DogFest raises awareness, displays Keller teen’s amazing story


Aubrie Sisk

Keller High School student Adam O’Day embraces his canine companion and best friend Tyler after his speech at the second annual Dogfest DFW 2016 at the Baylor Scott & White Kinkeade Campus on Saturday. Canine Companions work with people who have mental or physical disabilities and provide service dogs free of charge.

For many, dogs are simply pets, just another member of their family. The Canine Corporation for Independence’s annual DogFest, their annual nationwide fundraising event, showed that for many people, dogs can mean so much more.


The event, held on Saturday morning at CCI’s South Central Campus located in Irving, Texas, brought the community live music from the local band Radio Edit, tents set up with representatives from various local corporations and a half mile Walk and Roll. All proceeds raised at the event went to CCI.


“Really, it’s all about outreach,” CCI National Events Manager Nancy Murray said. “Just letting people know who we are, what we do, not only to find people to volunteer as puppy raisers or here on the campus, but of course to support us financially, and also for people looking to receive one of our dogs, just letting people know that we’re here.”


Among the throng of CCI employees, volunteer puppy raisers, service dog owners and other members of the community, 15-year-old Keller High School student Adam O’Day stood out from the rest. O’Day took the stage in front of the 300-plus attendees and helped to tell his story of him and his service dog, Tyler.


O’Day, who was diagnosed with autism several years ago, was struggling with communication and social skills. On a whim, his family decided to apply for a service dog almost four years ago. After 18 months, Adam brought home Tyler, a black lab. Since then, his life has completely changed.


“They started becoming best friends, just like you would become best friends with somebody,” Adam’s mother Anna O’Day said. “At the end of that year, I was like ‘their bond is undeniable’. Over time, Adam just grew, and had that confidence and that love that he was secure in.”


Tyler travels with Adam wherever he goes, going with him anywhere from when Adam gets a haircut or just a quick bite to eat. The only exception to this is when Adam heads off to school at Keller High. However, Tyler’s impact on his life continues even when they are not together.


“It translates to school for sure,” Anna O’Day said. “Tyler’s not with him at school, however, [Adam] is [social] at school, and he’s socially appropriate. He says hi to people and he plays on the football team; he’s well known.”


In recent years, Tyler has allowed Adam to grow in his social abilities immensely. While much of that is due to the confidence and mental support that Tyler provides, Adam has talked about his story at a variety of different CCI events, luncheons and other events, giving him an extra level of comfort in public speaking situations that he never could have dreamed of having.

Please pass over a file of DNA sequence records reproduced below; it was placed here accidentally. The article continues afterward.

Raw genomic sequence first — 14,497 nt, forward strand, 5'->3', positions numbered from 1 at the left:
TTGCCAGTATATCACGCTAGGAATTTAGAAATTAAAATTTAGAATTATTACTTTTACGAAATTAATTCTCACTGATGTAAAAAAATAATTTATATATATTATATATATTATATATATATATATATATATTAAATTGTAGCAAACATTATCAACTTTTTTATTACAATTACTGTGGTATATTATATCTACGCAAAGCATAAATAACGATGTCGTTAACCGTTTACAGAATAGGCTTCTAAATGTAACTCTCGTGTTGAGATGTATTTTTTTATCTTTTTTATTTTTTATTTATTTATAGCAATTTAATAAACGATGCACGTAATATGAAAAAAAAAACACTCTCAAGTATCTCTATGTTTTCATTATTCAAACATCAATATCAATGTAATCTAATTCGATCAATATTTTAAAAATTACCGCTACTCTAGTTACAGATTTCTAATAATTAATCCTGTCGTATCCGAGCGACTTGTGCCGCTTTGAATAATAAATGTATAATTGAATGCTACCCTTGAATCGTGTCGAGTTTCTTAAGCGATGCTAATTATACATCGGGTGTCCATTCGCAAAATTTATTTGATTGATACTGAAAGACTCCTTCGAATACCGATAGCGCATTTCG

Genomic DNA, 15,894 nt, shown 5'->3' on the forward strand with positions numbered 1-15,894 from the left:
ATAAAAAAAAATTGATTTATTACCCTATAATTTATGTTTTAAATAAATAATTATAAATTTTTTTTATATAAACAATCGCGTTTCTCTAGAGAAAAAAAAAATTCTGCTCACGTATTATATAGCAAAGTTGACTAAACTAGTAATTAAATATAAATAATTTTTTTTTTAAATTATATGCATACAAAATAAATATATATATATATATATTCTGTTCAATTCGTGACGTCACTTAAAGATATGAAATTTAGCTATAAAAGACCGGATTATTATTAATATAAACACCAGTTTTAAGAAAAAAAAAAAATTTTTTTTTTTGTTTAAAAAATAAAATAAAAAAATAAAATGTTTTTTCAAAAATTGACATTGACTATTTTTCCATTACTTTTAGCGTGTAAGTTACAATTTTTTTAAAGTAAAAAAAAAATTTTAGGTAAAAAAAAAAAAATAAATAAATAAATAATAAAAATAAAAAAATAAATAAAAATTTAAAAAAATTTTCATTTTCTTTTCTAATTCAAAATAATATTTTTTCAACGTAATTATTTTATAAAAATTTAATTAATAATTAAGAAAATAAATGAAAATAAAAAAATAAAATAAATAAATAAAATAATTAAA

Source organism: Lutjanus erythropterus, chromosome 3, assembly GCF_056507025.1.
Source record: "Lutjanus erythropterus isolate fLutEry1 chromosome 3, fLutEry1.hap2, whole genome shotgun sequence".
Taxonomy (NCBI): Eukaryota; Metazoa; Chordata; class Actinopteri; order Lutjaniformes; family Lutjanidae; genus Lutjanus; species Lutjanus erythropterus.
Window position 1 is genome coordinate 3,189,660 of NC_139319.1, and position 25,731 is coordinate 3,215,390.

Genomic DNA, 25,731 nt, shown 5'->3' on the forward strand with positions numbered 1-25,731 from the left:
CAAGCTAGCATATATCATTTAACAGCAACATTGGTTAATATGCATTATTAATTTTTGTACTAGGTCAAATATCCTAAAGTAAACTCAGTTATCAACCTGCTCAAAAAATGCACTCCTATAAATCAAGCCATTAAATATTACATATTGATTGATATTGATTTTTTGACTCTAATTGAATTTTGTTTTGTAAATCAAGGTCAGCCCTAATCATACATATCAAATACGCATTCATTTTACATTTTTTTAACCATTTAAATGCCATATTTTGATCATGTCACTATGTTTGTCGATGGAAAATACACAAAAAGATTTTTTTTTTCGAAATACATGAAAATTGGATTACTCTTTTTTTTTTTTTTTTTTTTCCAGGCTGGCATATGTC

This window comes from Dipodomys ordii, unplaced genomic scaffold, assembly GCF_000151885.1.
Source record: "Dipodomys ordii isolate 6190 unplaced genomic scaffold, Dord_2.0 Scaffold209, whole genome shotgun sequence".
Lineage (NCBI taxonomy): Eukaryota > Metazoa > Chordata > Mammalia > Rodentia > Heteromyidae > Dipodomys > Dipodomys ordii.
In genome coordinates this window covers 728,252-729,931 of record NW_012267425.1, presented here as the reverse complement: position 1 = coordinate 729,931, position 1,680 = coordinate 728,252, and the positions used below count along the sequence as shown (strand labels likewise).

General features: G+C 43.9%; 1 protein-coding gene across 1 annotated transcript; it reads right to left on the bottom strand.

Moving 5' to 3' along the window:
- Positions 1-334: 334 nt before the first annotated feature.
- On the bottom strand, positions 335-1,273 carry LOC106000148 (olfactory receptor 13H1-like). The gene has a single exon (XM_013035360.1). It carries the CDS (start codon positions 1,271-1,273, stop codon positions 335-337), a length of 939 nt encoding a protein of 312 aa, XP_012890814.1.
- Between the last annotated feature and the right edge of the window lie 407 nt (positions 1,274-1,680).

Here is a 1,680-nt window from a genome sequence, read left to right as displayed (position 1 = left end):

“It’s an interesting benefit,” Anna O’Day said. “When we were looking for a companion for Adam, it’s something that we couldn’t have anticipated. Him being able to speak in front of other people, that’s not a benefit that I necessarily would seek out but that we got and has been a great life skill for him.”


Tyler’s assistance to Adam extends beyond just himself and even beyond the O’Day family.


“Five years ago, Adam’s younger brother Zach played on a football team with a young kid [who] had some trouble staying involved and paying attention,” Adam’s father Mike O’Day said. “A mutual friend between our two families ran into each other a year or two ago, and mentioned the struggles they were having. The mom called Anna, we went the same day. Anna took Adam and Tyler over to meet with the family, and, low and behold, they applied for the process and now they’re here with the dog.”


This simple act of letting Tyler meet the family and their son, Andrew Kautz, got them into the CCI organization, a choice that, like in Adam’s case, would change their lives.


“Adam and Andrew have similar conditions,” Andrew’s mother Ellen Kautz said. “It had been really effective helpful for them and we knew that Andrew would be helped a lot. It’s just been wonderful for him.”


Although Andrew has only had his dog Pensee for around five months, Andrew and his family have already begun to see benefits.


“Last year, I really misbehaved a lot,” Andrew said. “Now this year, I have a lot less misbehavior problems because of Pensee. She has really significantly changed my behavior, and probably will forever change it too.”


Prior to this event, CCI raised almost $50,000 and more donations poured in as the day went on. Yet, while the fundraisers help, the reason the event was put on was for much more than the money– it was for the stories, just like Adam and Andrew’s.
“The stories are really what make [the DogFest] what it is,” Murray said. “Whether it’s someone with a service dog with a physical disability, or [our hearing graduates], to see the impact that the dogs make to not only the recipient but everyone around them, it’s really neat.”